Our look at some of the big stories today in mobile: question mark over iPad 2 sale numbers at Best Buy; mobile advertising startup GoldSpot picks up $12 million; new camera phone stats; and Sprint (NYSE: S) enters India with a JV.
— iPad 2: Could one of the biggest stories about the iPad 2 — sellouts of the product, especially on opening days — be based on incorrect information?
A report in Crunchgear alleges that Best Buy has made it on to Apple’s “blacklist” for mishandling sales of the iPad 2. Because of a misunderstanding between Apple (NSDQ: AAPL) and the retailer, salespeople were telling customers the product was sold out, when in fact the stores had just reached their quota of sales for the day.
This has apparently resulted in a retail standoff. Apple has “declined to sell any more iPads at the store for the time being,” according to the story.
Not clear if this rumor is specific to one Best Buy store, or to the whole chain. But if — and that’s a big if — it is true, the Best Buy sales mis-step could bring into question one of the more widely reported early reports that we saw on iPad sales: Piper Jaffray’s researchers estimated sales of up to 500,000 iPad 2’s on the opening weekend, basing at least part of that number on Best Buy data.
Since the iPad 2 launched, there have been a number of stories as well questioning supply numbers of the product. Those, too, could have been down to some eager salespeople keen to stir up some good, old fashioned supply-and-demand hype.
— GoldSpot funding: The mobile advertising space is hugely dominated by search ads, which by some estimates make up to two-thirds of all mobile ads in terms of revenues. The more media-rich category of display comes in at second — although the rise of smartphones could end up drawing more money and attention to the latter.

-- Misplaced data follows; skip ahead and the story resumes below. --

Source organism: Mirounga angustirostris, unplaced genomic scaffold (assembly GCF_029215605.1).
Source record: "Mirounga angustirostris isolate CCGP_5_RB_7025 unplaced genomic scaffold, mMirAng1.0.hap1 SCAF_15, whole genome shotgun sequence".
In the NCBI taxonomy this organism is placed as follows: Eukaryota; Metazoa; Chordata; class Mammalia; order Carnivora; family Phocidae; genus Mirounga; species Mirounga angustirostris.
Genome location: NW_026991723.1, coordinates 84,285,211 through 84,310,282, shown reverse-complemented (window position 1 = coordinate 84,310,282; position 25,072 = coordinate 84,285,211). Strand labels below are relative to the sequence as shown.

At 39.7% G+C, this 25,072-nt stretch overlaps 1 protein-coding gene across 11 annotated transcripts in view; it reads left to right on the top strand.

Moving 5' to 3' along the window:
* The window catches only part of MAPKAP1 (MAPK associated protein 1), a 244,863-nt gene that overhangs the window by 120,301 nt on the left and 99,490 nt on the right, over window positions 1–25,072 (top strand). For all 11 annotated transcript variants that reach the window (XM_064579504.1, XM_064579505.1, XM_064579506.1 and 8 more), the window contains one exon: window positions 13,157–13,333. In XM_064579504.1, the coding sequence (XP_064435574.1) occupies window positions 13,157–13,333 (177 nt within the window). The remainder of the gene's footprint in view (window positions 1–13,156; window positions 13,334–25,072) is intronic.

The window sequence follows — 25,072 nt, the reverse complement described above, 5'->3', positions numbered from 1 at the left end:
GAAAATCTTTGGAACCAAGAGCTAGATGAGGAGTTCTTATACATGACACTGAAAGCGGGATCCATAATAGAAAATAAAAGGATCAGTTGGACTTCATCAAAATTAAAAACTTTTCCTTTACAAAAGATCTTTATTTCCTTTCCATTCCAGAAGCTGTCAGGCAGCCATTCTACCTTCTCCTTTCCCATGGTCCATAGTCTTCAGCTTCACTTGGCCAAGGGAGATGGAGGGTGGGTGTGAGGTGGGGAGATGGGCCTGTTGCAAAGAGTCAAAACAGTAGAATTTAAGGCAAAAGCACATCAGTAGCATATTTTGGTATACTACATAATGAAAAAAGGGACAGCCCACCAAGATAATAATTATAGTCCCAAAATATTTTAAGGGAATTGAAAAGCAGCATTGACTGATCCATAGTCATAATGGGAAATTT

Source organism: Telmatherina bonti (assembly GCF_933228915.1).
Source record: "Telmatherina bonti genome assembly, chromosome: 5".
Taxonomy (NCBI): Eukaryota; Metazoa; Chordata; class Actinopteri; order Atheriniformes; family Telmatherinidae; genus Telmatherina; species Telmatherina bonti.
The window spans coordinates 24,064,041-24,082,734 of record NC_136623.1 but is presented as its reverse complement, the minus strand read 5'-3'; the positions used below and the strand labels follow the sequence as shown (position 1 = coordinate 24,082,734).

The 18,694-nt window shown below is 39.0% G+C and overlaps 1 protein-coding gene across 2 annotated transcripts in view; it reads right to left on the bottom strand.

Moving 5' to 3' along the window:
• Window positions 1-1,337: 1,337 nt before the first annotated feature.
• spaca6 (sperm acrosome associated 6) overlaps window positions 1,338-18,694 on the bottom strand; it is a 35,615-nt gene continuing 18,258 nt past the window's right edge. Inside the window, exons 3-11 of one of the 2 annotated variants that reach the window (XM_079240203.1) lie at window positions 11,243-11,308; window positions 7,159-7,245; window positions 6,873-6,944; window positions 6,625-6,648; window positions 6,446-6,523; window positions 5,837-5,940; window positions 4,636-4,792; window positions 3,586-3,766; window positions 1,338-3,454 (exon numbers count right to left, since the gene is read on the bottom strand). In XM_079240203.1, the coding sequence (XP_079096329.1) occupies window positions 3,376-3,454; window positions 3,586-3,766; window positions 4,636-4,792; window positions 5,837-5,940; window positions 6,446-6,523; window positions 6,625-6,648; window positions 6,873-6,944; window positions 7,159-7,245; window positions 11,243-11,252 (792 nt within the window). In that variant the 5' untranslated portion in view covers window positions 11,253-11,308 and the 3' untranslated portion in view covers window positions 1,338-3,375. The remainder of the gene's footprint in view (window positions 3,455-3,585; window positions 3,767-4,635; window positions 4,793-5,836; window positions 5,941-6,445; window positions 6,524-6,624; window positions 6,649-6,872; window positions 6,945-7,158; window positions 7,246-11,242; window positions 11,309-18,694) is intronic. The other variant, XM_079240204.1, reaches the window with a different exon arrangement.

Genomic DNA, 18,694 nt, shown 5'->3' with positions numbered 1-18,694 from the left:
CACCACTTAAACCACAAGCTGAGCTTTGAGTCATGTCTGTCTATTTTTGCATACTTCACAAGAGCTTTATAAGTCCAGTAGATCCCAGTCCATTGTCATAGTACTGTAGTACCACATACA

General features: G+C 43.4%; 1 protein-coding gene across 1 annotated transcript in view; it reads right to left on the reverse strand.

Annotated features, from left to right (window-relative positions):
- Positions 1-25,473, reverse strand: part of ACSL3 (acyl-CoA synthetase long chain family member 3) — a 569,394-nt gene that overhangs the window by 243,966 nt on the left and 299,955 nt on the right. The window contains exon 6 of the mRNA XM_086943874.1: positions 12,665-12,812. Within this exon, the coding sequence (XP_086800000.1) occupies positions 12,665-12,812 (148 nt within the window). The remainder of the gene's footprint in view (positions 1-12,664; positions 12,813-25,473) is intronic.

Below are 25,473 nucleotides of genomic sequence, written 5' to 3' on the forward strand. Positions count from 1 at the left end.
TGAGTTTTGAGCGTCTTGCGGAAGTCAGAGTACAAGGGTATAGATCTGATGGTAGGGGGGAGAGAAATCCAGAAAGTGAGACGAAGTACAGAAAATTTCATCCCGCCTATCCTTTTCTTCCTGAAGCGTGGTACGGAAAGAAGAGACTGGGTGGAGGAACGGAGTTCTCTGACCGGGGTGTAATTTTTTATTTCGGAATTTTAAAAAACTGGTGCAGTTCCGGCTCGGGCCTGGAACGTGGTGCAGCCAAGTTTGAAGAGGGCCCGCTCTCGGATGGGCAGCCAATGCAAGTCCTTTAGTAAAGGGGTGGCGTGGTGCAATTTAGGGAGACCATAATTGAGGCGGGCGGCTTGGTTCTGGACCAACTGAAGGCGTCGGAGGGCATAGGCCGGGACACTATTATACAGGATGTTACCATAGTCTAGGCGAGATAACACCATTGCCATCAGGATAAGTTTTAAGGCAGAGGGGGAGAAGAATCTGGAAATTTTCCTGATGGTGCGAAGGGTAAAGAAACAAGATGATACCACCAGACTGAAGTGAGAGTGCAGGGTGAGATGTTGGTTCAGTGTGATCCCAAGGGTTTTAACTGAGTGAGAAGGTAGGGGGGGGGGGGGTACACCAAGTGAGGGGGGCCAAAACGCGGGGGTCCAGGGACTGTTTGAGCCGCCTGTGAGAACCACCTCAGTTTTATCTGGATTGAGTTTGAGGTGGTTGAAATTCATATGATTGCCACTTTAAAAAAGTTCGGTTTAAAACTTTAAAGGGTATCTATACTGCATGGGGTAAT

Some investors are looking to capitalize on that: GoldSpot Media, one of the more prominent rich-media advertising companies, has just raised $12.05 million in a Series B round, with investment led by Exa Ventures and Berg Enterprises. As part of the deal, Carl Berg of the eponymous VC house will join GoldSpot’s board.
GoldSpot’s main product is a cloud-based platform, miSpot, which lets companies create, distribute and track rich media campaigns (including those using video) across apps and the mobile web, on platforms including iOS, Android and BlackBerry. Clients have included Toyota, Hewlett-Packard (NYSE: HPQ), Audi, Toshiba, KIA Motors and Brother (note the preponderance of car companies again).
— Camera phones: Some new stats from Strategy Analytics on cameras in devices. In 2011 there will be more than 1 billion handsets equipped with cameras sold worldwide, representing growth of 21 percent over 2010. The cameras will vary far and wide, with higher-tier handsets featuring cameras with eight megapixels or more (the next iPhone, some believe, will feature such a camera).
The growing frequency of cameras in phones underscore how even more basic devices are picking up fancy features — and that will have a knock-on effect in terms of how mobile content and services will continue to reach critical mass.
— Sprint/India: Looks like Vodafone is not the only mobile operator interested in the booming, and still emerging market, of India. Sprint has entered into a joint venture with Persistent Systems, an outsourced software developer based in Pune.
For now it doesn’t appear that there are any wireless/mobile services involved in the deal: according to the release, the joint venture will focus on fixed services in India: national long distance, international long distance, internet services and managed network services.
The new company will be 74 percent owned by Sprint, and 26 percent owned by Persistent Systems.